Posts Tagged: tina fey

One Chance Isn’t Your Only Chance

Nobody puts John Mulaney in the corner.

Nobody puts John Mulaney in the corner.


Recently, I read an article about NBC’s decision not to pick up John Mulaney’s sitcom (don’t ask me why I’m reading months-old articles on Splitsider–we all just have to live with our decisions). The article basically said that it was a dumb decision for NBC to not pick up the show because John Mulaney is going to be successful whether they have a hand in it or not. The other example the article used was Tina Fey. She wasn’t successful, Splitsider asserted, because NBC let her have a show; she was successful because she was always going to be successful, and that would have happened whether or not she had 30 Rock. If it wasn’t 30 Rock, it would’ve been any number of other shows on any number of other networks, all leading to the same result: Tiny Fey being one of the most beloved comedians in the world.

This realization hit me like a ton of self-help books: if a person works hard, practices their craft, and is talented, they’re going to be successful. In other words, one lost opportunity isn’t the end of the world. It’s so, so easy for us (or, um, me) to assume that if one opportunity doesn’t work out, then we’ve blown our chances at ever being successful. Or, when we’re facing down what feels like The One Big Chance, it’s tempting to see it as our only shot to succeed. No pressure, right?

Thinking back over the past few years of my career, I can think of so many times I’ve thought, “This is the big chance. This is the gamechanger.” I mean, I don’t have enough fingers or toes to count all the times I’ve thought that. And when those opportunities have worked out, yes, it’s been amazing. But, just as many times, the “big opportunities” haven’t worked out. I mean, that’s what being a writer is all about…constant rejection. And while it always stings to “miss out” on something, I can’t think of a single time that a better opportunity didn’t pop up to take its place.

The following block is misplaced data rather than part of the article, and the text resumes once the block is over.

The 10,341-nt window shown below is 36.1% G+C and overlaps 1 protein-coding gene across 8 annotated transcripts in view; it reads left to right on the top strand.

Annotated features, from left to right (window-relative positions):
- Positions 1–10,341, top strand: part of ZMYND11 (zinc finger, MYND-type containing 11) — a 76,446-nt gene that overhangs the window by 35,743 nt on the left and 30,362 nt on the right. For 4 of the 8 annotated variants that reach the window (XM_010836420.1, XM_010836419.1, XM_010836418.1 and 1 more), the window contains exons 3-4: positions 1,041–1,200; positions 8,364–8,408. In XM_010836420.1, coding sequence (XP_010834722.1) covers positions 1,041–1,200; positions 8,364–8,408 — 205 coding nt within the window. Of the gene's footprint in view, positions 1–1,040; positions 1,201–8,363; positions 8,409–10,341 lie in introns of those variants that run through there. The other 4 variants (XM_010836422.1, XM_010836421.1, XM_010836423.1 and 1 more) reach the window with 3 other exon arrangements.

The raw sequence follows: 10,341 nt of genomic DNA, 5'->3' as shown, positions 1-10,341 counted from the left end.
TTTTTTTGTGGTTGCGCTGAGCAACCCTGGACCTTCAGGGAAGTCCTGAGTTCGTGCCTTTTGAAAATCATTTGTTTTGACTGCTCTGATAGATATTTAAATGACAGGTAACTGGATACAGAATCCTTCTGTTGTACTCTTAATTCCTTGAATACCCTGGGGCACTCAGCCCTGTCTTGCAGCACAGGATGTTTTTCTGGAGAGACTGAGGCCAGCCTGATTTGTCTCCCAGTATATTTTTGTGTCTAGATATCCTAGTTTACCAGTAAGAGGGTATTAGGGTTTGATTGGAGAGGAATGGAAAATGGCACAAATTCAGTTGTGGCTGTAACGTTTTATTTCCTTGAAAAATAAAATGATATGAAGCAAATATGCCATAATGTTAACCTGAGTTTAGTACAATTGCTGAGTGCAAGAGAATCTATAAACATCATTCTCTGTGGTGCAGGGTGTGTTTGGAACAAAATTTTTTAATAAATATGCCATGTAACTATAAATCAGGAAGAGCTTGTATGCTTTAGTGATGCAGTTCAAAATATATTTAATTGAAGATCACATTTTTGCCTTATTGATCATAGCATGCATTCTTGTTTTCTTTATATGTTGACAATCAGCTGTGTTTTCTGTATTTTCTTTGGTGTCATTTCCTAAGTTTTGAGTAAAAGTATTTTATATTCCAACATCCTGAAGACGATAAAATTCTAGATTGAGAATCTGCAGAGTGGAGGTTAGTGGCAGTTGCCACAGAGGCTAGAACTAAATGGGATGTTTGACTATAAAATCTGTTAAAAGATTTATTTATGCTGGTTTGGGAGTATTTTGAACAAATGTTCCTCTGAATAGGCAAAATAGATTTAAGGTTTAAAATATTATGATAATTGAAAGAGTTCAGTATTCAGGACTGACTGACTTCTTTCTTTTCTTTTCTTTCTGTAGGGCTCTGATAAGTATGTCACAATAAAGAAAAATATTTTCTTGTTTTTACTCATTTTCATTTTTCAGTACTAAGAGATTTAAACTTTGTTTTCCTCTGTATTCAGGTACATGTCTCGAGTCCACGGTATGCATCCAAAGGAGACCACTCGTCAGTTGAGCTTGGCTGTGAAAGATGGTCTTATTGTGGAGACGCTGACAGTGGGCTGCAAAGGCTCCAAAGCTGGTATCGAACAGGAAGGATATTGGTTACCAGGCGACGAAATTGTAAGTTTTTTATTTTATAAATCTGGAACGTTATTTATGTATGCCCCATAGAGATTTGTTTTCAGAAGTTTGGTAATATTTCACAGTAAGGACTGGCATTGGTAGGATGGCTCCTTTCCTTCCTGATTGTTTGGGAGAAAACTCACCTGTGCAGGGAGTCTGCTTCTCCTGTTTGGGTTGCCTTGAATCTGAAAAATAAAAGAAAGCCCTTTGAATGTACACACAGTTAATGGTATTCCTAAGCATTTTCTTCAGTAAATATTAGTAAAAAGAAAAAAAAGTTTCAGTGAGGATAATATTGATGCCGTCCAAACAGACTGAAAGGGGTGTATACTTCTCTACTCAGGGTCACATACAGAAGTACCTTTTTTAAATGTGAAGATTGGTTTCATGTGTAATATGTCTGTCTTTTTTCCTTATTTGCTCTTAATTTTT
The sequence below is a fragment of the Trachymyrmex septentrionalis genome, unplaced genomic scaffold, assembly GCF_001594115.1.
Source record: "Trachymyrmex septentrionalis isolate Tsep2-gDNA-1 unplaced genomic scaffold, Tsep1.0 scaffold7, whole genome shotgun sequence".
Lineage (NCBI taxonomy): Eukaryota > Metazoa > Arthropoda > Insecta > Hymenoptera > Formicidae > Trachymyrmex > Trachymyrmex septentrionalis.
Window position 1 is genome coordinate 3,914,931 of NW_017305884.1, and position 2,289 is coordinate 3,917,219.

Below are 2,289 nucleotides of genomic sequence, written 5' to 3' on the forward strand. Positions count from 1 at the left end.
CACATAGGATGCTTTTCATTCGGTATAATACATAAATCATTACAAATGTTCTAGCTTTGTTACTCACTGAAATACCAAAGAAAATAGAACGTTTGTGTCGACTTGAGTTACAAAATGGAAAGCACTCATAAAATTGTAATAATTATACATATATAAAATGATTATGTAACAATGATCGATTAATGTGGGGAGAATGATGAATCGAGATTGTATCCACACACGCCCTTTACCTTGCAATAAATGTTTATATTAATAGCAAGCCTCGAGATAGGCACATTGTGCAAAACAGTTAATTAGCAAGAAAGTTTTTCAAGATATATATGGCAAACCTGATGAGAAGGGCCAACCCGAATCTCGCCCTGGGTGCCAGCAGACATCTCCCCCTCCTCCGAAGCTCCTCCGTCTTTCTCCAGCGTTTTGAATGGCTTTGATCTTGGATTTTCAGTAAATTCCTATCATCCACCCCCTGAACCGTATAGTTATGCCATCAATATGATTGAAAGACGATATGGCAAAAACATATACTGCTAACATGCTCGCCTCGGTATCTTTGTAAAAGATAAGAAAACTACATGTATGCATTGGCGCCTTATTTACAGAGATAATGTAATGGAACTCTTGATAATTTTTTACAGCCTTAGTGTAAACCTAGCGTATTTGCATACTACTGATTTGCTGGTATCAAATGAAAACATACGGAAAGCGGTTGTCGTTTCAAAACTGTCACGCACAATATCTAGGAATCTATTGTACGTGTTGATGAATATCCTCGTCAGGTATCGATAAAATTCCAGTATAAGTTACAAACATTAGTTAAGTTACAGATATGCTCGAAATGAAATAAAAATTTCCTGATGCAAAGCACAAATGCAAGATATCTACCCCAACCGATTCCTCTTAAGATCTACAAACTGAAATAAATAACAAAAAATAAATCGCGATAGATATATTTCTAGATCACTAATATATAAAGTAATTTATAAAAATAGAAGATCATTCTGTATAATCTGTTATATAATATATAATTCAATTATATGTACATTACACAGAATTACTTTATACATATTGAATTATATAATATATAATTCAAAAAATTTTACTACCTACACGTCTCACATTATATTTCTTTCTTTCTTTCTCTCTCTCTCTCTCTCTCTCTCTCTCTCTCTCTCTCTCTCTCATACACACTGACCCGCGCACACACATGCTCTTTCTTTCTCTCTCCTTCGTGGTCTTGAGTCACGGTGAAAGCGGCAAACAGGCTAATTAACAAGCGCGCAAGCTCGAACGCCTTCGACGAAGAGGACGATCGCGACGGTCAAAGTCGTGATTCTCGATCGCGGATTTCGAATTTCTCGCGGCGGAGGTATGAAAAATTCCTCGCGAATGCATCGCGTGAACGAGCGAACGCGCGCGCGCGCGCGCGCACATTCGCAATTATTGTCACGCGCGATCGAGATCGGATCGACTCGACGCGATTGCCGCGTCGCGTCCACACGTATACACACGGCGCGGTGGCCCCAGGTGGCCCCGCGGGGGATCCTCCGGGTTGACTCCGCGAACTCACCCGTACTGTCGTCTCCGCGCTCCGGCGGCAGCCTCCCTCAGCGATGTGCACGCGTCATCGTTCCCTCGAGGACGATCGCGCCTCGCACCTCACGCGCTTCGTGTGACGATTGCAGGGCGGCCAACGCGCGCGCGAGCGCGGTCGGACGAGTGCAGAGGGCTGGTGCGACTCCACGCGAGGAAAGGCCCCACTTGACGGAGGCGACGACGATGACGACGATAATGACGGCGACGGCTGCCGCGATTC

Just remember that it isn’t luck that makes successful people successful…or, I guess it is luck, if you define luck as “being at the right place at the right time but also being extremely prepared by working hard at your craft for years and years.” Then, yeah, total luck.

Basically, as inspirational refrigerator magnets the world over tell us, the harder you work, the luckier you get. One lost opportunity isn’t the end for you. One big chance isn’t the only big chance you’ll get. After all, John Mulaney’s sitcom got picked up by Fox. If you really, truly believe that talent and hard work always win out, you’ll realize that you never just have one chance.

Tina Fey in Entertainment Weekly


My parents have an Entertainment Weekly subscription, and reading each week’s issue is one of my favorite parts of visiting them. Well, not really, but it is pretty nice. This week, Tina Fey was on the cover, all decked out like Audrey Hepburn. The whole article is great if you want to pick up a copy, but otherwise you can read a bit about it on EW.com.

Among the topics discussed:
-The lameness of “women aren’t funny” articles
-Tina Fey’s response to criticism of Liz Lemon’s sex negativity.